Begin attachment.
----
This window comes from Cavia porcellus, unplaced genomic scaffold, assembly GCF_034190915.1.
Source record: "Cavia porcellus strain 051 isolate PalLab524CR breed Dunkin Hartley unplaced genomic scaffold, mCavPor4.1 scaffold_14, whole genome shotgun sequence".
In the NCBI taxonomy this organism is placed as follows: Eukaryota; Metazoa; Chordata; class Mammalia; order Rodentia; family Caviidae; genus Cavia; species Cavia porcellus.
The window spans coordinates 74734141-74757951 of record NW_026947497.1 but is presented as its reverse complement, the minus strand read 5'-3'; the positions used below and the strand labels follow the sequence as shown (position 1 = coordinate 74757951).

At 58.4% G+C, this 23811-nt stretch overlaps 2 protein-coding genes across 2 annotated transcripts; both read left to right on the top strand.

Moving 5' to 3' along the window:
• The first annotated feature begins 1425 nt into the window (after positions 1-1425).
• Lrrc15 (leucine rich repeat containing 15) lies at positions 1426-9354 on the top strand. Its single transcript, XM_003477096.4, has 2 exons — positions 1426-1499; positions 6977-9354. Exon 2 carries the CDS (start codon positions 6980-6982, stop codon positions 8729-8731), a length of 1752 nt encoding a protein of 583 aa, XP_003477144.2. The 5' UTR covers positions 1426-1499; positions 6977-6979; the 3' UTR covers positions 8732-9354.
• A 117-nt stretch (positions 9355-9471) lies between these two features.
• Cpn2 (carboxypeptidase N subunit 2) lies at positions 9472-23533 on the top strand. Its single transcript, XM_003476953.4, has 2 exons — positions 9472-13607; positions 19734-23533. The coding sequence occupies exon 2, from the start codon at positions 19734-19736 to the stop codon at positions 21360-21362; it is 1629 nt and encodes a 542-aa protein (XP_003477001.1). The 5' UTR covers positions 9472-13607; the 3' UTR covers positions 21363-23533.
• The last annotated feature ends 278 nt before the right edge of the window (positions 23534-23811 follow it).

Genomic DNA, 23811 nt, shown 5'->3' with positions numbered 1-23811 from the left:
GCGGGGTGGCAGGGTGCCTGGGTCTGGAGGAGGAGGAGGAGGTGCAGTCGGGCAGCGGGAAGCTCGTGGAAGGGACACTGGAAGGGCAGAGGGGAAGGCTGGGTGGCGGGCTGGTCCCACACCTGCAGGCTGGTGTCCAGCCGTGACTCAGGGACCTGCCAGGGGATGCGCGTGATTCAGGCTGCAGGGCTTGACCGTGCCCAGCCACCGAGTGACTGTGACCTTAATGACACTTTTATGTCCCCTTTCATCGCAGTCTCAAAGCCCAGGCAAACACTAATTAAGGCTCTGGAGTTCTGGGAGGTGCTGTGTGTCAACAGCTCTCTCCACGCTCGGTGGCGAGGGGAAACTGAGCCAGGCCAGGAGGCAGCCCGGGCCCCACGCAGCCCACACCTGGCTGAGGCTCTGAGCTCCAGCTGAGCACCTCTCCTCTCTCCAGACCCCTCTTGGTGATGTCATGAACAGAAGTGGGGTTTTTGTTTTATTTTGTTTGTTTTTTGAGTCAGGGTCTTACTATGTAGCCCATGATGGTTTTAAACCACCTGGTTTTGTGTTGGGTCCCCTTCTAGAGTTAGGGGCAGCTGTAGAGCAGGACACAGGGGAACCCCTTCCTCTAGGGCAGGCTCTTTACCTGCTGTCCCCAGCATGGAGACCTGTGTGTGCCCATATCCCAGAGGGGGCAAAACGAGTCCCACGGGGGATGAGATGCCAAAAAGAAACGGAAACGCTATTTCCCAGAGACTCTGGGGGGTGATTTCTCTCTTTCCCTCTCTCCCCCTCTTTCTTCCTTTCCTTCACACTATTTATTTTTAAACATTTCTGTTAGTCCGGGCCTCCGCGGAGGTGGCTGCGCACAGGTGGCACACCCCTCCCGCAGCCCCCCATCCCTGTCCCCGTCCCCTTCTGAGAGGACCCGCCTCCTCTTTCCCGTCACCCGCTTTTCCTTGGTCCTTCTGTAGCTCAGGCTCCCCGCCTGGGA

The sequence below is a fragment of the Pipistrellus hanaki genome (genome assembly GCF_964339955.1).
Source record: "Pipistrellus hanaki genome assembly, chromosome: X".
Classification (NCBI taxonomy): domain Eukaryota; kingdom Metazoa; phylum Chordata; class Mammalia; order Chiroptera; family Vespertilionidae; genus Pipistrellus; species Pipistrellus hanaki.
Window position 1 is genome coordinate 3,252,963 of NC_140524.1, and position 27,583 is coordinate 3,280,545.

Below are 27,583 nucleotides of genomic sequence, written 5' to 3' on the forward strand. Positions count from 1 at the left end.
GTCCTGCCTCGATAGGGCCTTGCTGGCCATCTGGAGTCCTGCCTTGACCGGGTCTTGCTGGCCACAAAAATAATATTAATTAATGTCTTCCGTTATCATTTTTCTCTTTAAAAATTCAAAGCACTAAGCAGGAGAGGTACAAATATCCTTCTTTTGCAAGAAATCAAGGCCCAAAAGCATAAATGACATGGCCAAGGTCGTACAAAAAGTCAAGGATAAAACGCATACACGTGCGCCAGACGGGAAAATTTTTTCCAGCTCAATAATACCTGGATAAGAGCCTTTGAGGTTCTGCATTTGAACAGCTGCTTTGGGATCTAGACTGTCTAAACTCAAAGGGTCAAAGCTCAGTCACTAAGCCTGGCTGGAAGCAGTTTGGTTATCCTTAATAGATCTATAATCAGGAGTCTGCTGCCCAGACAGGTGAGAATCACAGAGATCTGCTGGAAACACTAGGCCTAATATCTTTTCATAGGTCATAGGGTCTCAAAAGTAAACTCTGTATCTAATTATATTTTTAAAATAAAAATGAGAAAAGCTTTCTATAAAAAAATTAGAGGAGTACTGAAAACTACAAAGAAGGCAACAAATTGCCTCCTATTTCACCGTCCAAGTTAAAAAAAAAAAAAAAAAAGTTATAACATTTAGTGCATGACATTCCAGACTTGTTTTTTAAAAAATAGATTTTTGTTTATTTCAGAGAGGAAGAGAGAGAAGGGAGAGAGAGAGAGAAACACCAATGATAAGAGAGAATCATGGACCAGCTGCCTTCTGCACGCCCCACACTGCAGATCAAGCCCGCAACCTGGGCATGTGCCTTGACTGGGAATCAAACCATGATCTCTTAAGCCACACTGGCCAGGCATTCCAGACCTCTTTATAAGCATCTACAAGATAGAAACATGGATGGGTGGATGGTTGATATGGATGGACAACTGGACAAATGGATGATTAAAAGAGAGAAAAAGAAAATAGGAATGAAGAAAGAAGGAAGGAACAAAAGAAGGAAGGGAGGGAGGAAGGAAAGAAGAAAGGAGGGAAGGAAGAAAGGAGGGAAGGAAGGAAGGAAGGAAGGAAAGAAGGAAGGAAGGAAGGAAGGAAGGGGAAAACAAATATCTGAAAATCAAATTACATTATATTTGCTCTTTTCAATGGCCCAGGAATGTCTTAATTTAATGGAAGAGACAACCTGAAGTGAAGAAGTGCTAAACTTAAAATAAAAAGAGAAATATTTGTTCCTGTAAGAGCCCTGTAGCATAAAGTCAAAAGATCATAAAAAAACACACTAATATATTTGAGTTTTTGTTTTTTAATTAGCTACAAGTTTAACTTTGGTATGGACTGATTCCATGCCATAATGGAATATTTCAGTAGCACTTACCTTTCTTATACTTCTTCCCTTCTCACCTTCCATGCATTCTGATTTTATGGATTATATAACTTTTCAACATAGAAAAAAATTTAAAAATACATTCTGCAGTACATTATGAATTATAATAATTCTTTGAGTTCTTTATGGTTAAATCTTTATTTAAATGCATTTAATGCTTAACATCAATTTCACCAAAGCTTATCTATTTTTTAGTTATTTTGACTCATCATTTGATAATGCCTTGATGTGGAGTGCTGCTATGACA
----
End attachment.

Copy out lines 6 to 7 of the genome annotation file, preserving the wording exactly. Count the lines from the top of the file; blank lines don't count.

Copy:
Moving 5' to 3' along the window:
• The first annotated feature begins 1425 nt into the window (after positions 1-1425).